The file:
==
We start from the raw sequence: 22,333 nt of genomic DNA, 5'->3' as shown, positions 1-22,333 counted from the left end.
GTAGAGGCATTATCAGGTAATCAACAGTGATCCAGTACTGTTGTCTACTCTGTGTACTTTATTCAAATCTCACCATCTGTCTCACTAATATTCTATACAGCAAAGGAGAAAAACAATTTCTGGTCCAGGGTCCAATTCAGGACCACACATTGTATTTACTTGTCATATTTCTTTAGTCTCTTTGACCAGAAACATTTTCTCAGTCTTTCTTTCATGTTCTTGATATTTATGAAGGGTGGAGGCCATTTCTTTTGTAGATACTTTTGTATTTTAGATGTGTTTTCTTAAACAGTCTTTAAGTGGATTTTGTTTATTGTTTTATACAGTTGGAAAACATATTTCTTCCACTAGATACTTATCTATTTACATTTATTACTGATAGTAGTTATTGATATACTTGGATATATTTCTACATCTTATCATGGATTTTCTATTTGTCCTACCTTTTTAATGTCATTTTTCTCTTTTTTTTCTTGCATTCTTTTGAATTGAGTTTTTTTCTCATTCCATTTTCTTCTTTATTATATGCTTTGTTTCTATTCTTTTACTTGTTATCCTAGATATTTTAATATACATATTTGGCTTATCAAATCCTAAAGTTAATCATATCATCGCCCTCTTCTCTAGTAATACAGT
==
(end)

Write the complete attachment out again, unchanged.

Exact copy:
We start from the raw sequence: 22,333 nt of genomic DNA, 5'->3' as shown, positions 1-22,333 counted from the left end.
GTAGAGGCATTATCAGGTAATCAACAGTGATCCAGTACTGTTGTCTACTCTGTGTACTTTATTCAAATCTCACCATCTGTCTCACTAATATTCTATACAGCAAAGGAGAAAAACAATTTCTGGTCCAGGGTCCAATTCAGGACCACACATTGTATTTACTTGTCATATTTCTTTAGTCTCTTTGACCAGAAACATTTTCTCAGTCTTTCTTTCATGTTCTTGATATTTATGAAGGGTGGAGGCCATTTCTTTTGTAGATACTTTTGTATTTTAGATGTGTTTTCTTAAACAGTCTTTAAGTGGATTTTGTTTATTGTTTTATACAGTTGGAAAACATATTTCTTCCACTAGATACTTATCTATTTACATTTATTACTGATAGTAGTTATTGATATACTTGGATATATTTCTACATCTTATCATGGATTTTCTATTTGTCCTACCTTTTTAATGTCATTTTTCTCTTTTTTTTCTTGCATTCTTTTGAATTGAGTTTTTTTCTCATTCCATTTTCTTCTTTATTATATGCTTTGTTTCTATTCTTTTACTTGTTATCCTAGATATTTTAATATACATATTTGGCTTATCAAATCCTAAAGTTAATCATATCATCGCCCTCTTCTCTAGTAATACAGT